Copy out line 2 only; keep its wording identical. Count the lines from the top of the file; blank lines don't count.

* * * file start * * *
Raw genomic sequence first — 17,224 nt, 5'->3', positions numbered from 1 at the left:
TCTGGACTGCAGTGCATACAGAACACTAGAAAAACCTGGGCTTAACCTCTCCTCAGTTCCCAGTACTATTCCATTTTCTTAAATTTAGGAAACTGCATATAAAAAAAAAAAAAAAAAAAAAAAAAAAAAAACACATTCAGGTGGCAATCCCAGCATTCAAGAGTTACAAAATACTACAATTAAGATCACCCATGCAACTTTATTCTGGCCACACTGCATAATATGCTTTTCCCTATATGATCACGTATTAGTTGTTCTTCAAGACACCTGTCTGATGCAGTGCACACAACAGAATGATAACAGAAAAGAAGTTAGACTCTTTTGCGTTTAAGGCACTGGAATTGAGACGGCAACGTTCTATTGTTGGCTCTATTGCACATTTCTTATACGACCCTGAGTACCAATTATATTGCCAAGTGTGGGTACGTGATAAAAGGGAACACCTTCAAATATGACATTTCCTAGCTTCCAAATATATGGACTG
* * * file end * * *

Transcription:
TCTGGACTGCAGTGCATACAGAACACTAGAAAAACCTGGGCTTAACCTCTCCTCAGTTCCCAGTACTATTCCATTTTCTTAAATTTAGGAAACTGCATATAAAAAAAAAAAAAAAAAAAAAAAAAAAAAAACACATTCAGGTGGCAATCCCAGCATTCAAGAGTTACAAAATACTACAATTAAGATCACCCATGCAACTTTATTCTGGCCACACTGCATAATATGCTTTTCCCTATATGATCACGTATTAGTTGTTCTTCAAGACACCTGTCTGATGCAGTGCACACAACAGAATGATAACAGAAAAGAAGTTAGACTCTTTTGCGTTTAAGGCACTGGAATTGAGACGGCAACGTTCTATTGTTGGCTCTATTGCACATTTCTTATACGACCCTGAGTACCAATTATATTGCCAAGTGTGGGTACGTGATAAAAGGGAACACCTTCAAATATGACATTTCCTAGCTTCCAAATATATGGACTG